The programme was most unusual, with everything in it tied somehow or other to 18th-century Dublin, allowing in Pepusch and Vivaldi, as well as composers who actually worked here (Handel, Dubourg, Geminiani, Pasquali), with room for tradition-crossing contributions from Siobhán Armstrong on metal-strung Irish harp.
The transition from orchestra to harp provided the concert’s most magical moment, collective dynamism giving way to the harp’s distinctively etched, silvery sound, with a floating aura that invites you to bask in it. Soprano Róisín O’Grady’s singing was alert and beautiful but at the same time strangely unengaging.
Homburger’s all-Bach programme with the German vocalists of the Calmus Ensemble was, by comparison, soft, warm, luxuriant. Some of the difference, no doubt, was a matter of the two venue’s acoustics. The chequerboard carpet of the Freemason’s Hall kept the sound dry; the gallery’s acoustic is altogether looser and more resonant.
Camerata Kilkenny gave the impression that time is to be treasured, not to be rushed, that the music was somehow to be dwelt in, not pressured, and who’s to argue when the music is by Bach?
The programme offered the Second Orchestral Suite, with Wilbert Hazelzet's round-toned flute playing nimble and unforced; Bach's motet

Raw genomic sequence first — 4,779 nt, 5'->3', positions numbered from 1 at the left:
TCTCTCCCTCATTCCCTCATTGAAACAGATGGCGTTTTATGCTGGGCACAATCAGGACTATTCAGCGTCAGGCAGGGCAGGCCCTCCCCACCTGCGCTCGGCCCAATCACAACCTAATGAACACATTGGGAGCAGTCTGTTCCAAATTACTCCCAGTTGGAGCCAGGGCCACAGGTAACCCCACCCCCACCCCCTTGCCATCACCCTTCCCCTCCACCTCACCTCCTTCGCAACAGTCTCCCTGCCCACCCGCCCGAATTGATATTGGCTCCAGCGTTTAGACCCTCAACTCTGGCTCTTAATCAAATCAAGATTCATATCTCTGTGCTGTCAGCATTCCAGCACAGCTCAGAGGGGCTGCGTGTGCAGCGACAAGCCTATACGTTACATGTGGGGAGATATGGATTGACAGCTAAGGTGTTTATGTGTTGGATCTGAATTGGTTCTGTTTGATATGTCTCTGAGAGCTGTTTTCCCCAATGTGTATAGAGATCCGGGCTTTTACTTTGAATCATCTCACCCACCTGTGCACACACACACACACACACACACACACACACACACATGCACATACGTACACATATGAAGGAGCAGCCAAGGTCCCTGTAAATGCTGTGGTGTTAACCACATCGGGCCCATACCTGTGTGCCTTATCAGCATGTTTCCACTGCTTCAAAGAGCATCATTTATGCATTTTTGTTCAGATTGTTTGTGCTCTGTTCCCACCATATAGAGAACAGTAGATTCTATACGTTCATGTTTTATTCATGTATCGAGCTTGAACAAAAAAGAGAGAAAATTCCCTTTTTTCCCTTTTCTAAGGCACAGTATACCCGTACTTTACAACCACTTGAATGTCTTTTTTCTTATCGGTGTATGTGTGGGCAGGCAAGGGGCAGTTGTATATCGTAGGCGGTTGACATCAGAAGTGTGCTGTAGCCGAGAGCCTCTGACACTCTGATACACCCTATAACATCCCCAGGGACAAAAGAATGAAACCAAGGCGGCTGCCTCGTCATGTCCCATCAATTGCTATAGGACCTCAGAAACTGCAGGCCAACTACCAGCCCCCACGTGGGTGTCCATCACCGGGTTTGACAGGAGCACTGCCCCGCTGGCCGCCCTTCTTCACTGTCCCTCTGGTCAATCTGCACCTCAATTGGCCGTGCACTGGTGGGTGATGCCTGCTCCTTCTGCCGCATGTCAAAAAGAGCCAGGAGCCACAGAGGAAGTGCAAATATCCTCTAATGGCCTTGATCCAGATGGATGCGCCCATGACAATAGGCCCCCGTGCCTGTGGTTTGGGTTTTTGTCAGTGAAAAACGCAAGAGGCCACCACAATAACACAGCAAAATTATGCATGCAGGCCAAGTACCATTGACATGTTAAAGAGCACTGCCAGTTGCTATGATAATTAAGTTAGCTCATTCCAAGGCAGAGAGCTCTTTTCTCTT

Jesu, meine Freude
, at times achingly gorgeous in the Calmus's unaccompanied performance (the group's soprano Anja Lipfert is a real star); and the cantata
Nach dir, Herr, verlanget mich
, which was similarly overflowing.
Off to a flyer
Friday's concert by the RTÉ NSO wasn't the kind of sizzler that the Moscow State Orchestra had offered in an all-Russian programme under Pavel Kogan the week before. But conductor Alan Buribayev certainly found the kind of surge and sweep in Wagner's Flying Dutchman Overture that was lacking in NI Opera's staged performance in February.
Buribayev showed no fear either in heightening the energy or stilling the tranquillity of Brahms’s Third Symphony.
Edoardo Zosi, the suave soloist in Bruch's G minor Violin Concerto, was altogether too studied.
Four-letter spice and energy that's rife Gavin Quinn's production of Bizet's Carmen for Opera Theatre Company, which I caught at TCD's Samuel Beckett Theatre on Saturday, has a lot of the chemistry that March's Russian production at the Bord Gáis Energy Theatre lacked.
Quinn and his designers, Aedín Cosgrove and Catherine Fay, have crossed Carmen with Tallafornia , and set it in a Spain that's policed by the members of a particularly backward rural Garda station.
There's spoken dialogue with four-letter spice, a lounging, no-good chorus, a band conducted by Andrew Synnott that runs to trumpet and drums, and engaging principals. Imelda Drumm is a feisty, self-confident Carmen and Michael Wade Lee's Don José admirably takes everything in his apparently unstressed stride. OTC's countrywide tour will resume for a further six performances in mid-October.
Awards meant in 'Earnest'
Gerald Barry's The Importance of Being Earnest , which gets its UK stage première in the Royal Opera's Linbury Theatre on June 14th, has won the composer a Royal Philharmonic Society Music Award in the category of large-scale composition.
The award in the Concert Series and Festival category went to New Music 20x12, a series of 20 12-minute commissions by the PRS for Music Foundation, which included Conor Mitchell's Our Day for NI Opera.
NI Opera's own production of
will tour to Derry, Belfast,Cork and Dublin in October and November.